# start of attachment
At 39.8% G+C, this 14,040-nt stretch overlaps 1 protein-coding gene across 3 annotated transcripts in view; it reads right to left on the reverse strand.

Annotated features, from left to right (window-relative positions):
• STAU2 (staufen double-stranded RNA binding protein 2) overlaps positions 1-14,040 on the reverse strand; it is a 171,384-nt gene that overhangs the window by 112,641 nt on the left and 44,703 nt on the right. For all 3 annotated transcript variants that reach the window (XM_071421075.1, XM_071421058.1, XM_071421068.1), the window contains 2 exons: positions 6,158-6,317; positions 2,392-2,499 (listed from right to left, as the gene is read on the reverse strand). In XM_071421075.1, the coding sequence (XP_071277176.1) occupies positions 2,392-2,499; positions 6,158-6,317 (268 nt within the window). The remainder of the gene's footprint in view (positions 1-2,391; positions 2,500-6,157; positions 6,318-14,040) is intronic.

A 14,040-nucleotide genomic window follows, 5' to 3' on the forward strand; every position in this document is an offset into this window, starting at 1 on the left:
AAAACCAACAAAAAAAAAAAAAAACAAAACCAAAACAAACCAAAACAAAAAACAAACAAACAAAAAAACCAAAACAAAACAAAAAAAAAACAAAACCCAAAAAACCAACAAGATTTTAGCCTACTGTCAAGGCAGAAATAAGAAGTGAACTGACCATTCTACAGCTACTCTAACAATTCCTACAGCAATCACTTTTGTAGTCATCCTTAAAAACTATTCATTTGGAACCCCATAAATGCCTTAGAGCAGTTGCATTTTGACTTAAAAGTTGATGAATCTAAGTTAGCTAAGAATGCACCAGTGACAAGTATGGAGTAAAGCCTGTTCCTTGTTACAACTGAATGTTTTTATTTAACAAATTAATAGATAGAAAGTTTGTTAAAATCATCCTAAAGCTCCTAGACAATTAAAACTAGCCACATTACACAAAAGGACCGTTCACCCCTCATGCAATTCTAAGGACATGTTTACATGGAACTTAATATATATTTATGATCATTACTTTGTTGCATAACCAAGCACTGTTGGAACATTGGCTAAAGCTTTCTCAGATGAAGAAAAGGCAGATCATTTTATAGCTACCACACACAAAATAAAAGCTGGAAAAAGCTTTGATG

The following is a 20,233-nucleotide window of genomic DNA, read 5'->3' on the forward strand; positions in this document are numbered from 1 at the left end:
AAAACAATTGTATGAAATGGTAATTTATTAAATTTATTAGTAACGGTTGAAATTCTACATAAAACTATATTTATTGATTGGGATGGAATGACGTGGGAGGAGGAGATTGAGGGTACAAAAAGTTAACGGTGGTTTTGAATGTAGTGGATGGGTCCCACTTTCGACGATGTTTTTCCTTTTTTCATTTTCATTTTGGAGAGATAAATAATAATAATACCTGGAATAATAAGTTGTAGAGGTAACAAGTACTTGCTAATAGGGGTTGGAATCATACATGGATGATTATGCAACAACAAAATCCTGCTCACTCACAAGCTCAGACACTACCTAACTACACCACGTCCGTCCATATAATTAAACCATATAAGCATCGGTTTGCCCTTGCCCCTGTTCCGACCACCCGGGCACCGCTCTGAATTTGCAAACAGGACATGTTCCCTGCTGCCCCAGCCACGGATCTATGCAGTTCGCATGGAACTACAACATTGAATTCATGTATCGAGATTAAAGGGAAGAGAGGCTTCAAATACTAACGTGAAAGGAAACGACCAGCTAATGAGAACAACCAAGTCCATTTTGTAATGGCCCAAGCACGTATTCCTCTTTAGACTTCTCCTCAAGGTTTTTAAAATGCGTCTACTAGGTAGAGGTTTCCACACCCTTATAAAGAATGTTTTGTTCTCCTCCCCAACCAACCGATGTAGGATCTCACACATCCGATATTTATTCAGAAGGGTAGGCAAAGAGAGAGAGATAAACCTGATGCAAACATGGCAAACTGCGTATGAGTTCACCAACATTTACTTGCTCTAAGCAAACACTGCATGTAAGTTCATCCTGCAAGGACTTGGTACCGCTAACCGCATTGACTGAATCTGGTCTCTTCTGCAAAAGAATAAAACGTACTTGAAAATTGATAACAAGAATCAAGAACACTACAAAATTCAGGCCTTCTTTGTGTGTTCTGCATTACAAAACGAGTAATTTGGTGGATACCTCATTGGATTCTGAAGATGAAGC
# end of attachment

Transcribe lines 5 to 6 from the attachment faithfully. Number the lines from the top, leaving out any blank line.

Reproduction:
AAAACCAACAAAAAAAAAAAAAAACAAAACCAAAACAAACCAAAACAAAAAACAAACAAACAAAAAAACCAAAACAAAACAAAAAAAAAACAAAACCCAAAAAACCAACAAGATTTTAGCCTACTGTCAAGGCAGAAATAAGAAGTGAACTGACCATTCTACAGCTACTCTAACAATTCCTACAGCAATCACTTTTGTAGTCATCCTTAAAAACTATTCATTTGGAACCCCATAAATGCCTTAGAGCAGTTGCATTTTGACTTAAAAGTTGATGAATCTAAGTTAGCTAAGAATGCACCAGTGACAAGTATGGAGTAAAGCCTGTTCCTTGTTACAACTGAATGTTTTTATTTAACAAATTAATAGATAGAAAGTTTGTTAAAATCATCCTAAAGCTCCTAGACAATTAAAACTAGCCACATTACACAAAAGGACCGTTCACCCCTCATGCAATTCTAAGGACATGTTTACATGGAACTTAATATATATTTATGATCATTACTTTGTTGCATAACCAAGCACTGTTGGAACATTGGCTAAAGCTTTCTCAGATGAAGAAAAGGCAGATCATTTTATAGCTACCACACACAAAATAAAAGCTGGAAAAAGCTTTGATG

The following is a 20,233-nucleotide window of genomic DNA, read 5'->3' on the forward strand; positions in this document are numbered from 1 at the left end: